Milan retired from a distinguished career June 21, her 11th birthday.Vivian Bott

After six years of supporting children in Alberta’s justice system and another two with School District 46, Milan the Labrador and the Sunshine Coast’s only accredited facility dog celebrated her retirement on June 21, her 11th birthday. 

Pacific Assistance Dog Society (PADS) breeds, raises and trains fully certified assistance dogs. A wide range of dogs are certified through the society. These include service and hearing dogs – that assist people living with mobility issues and post traumatic stress disorder (PTSD) – as well as accredited facility dogs, like Milan. These facility dogs work with community professionals who generally work with children: teachers, RCMP or psychologists.

Vivian Bott was matched with Milan in 2016 when she was a court-based victim services worker, supporting children who would come to court to testify. 

Unlike traditional service dogs who work for their person, accredited facility dogs work for the community or work environment they are placed into. 

Bott explained that all dogs in PADS go through basic training as service dogs and once they reach a certain age, they go through testing and assessments that determine which dogs will be the best fit for each role. Much of the training to be an accredited facility dog centres on refining their obedience skills and preparing them to work in public spaces. 

PADS generally trains Labradors or Labrador-golden retriever mixes because they make great working dogs with how easy they are to train, how much they want to please and their general affiliation with people.

“She was at work with me all day, every day. She would be in court, sometimes eight hours a day, sometimes for two and a half weeks straight and was perfect all the time,” said Bott. 

“When you have a dog that is actively supporting in an environment like that, you need that dog to be perfectly trained –  and Milan is perfectly trained, a lot of it is just her, she’s just a really good dog.”  

On the Coast

Milan holds quite a few titles, being the first accredited facility dog in Manitoba and the first professionally trained dog to work in schools on the Sunshine Coast.

Bott retired two years ago and moved to the Sunshine Coast with no plans to continue working as a social worker – but that didn’t last long. 

When she heard about an opportunity in the school district, she checked if she would be able to bring Milan with her, and was given the go-ahead by her director.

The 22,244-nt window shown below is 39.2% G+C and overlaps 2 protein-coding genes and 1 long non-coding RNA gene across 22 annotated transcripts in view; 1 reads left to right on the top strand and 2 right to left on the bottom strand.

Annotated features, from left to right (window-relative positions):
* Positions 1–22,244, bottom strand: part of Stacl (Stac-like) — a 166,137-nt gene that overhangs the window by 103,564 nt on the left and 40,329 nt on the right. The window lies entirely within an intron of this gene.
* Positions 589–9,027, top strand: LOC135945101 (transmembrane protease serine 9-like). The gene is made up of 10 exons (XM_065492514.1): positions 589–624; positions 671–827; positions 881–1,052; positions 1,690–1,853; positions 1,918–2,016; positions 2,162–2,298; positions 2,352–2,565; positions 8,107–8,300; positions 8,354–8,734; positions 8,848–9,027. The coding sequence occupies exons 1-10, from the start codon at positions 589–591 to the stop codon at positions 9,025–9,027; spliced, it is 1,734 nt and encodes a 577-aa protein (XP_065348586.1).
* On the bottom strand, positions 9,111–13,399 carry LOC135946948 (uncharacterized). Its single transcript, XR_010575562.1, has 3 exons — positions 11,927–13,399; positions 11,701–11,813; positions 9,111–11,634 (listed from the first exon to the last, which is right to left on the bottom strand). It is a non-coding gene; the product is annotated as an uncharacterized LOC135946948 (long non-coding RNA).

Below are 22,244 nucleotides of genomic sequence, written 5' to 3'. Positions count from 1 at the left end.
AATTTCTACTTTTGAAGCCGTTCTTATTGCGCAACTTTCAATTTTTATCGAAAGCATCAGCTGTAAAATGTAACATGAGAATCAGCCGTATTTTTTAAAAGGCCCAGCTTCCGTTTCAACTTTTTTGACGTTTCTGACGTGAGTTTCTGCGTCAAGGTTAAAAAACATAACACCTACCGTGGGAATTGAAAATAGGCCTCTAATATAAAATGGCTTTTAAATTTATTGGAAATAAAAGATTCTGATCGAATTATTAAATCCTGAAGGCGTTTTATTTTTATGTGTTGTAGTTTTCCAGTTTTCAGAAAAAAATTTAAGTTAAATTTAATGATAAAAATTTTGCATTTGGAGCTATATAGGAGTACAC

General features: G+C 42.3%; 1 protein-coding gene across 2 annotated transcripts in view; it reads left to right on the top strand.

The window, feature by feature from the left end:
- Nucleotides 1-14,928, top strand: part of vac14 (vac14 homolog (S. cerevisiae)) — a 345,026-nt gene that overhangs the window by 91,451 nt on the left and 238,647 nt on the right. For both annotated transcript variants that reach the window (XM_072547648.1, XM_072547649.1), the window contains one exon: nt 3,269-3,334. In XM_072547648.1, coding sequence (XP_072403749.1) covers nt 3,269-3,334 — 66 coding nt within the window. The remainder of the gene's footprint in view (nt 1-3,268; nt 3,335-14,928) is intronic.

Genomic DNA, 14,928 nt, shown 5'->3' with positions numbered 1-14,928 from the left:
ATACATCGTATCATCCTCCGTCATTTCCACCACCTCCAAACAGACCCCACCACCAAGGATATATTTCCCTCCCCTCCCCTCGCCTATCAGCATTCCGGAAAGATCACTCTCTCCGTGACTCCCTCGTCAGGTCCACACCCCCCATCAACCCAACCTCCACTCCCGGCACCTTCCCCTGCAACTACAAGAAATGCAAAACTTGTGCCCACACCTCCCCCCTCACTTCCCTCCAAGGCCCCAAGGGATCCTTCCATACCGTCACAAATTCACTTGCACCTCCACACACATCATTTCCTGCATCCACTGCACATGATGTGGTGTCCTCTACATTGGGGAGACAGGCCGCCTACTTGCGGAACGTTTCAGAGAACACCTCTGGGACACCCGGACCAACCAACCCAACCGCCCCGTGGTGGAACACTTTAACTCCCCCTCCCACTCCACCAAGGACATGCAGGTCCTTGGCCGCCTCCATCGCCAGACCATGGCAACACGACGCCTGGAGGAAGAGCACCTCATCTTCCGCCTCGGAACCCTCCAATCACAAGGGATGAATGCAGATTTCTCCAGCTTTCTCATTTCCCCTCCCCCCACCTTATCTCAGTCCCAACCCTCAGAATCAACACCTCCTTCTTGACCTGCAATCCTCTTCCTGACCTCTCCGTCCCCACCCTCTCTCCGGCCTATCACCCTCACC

Bott and Milan would visit schools on the Coast, spending time with students, working in the hallways, visiting classrooms or spending time with students at counsellor or teacher referrals.

Some of the challenges Milan has helped students overcome include transitioning into a new school or new class, behaviour challenges or managing anxiety. 

“They just need that little break and something to help them along and that’s what Milan does,” she said. 

Bott explained how Milan’s presence is enough to help students get through their days, even when she doesn’t appear to be doing much.

“There’s something about working with a dog … they’re able to reach people and touch people in a completely different way than humans can do with our words,”  she said. 

Bott is also involved in the school district’s Crises Response Flight Team. Last year Bott and Milan spent three days supporting staff and students who experienced a tragedy. Bott said that those who witnessed the meaningful support Milan provided still talk about its impact to this day.

What’s next for Milan?

Shortly after her retirement, Bott legally adopted Milan and after 11 years of working, the Labrador gets to be a pet dog.

“I told her last week I said, ‘Well, I’ve adopted you, you’re a pet now, and I think she heard me because she’s been acting in ways that I’ve never seen her act before and is joyful and happy and engaged in playing,” Bott said. 

Bott said she hopes to get a younger dog to come alongside her in the fall and continue the impactful work Milan started in the short time she worked with the school district. 

Saying that Milan has been ready to retire for a while, Bott said the dog’s retirement will be full of forest runs and gazing into puddles.

“She’s going to be living a good life here on the Coast like the rest of us and not have to worry about human stress,” she said. 

Jordan Copp is the Coast Reporter’s civic and Indigenous affairs reporter. This reporting beat is made possible by the Local Journalism Initiative.

By Jordan Copp, Local Journalism Initiative Reporter

Original Published on Jul 04, 2024 at 18:17

This item reprinted with permission from   Coast Reporter   Sechelt, British Columbia

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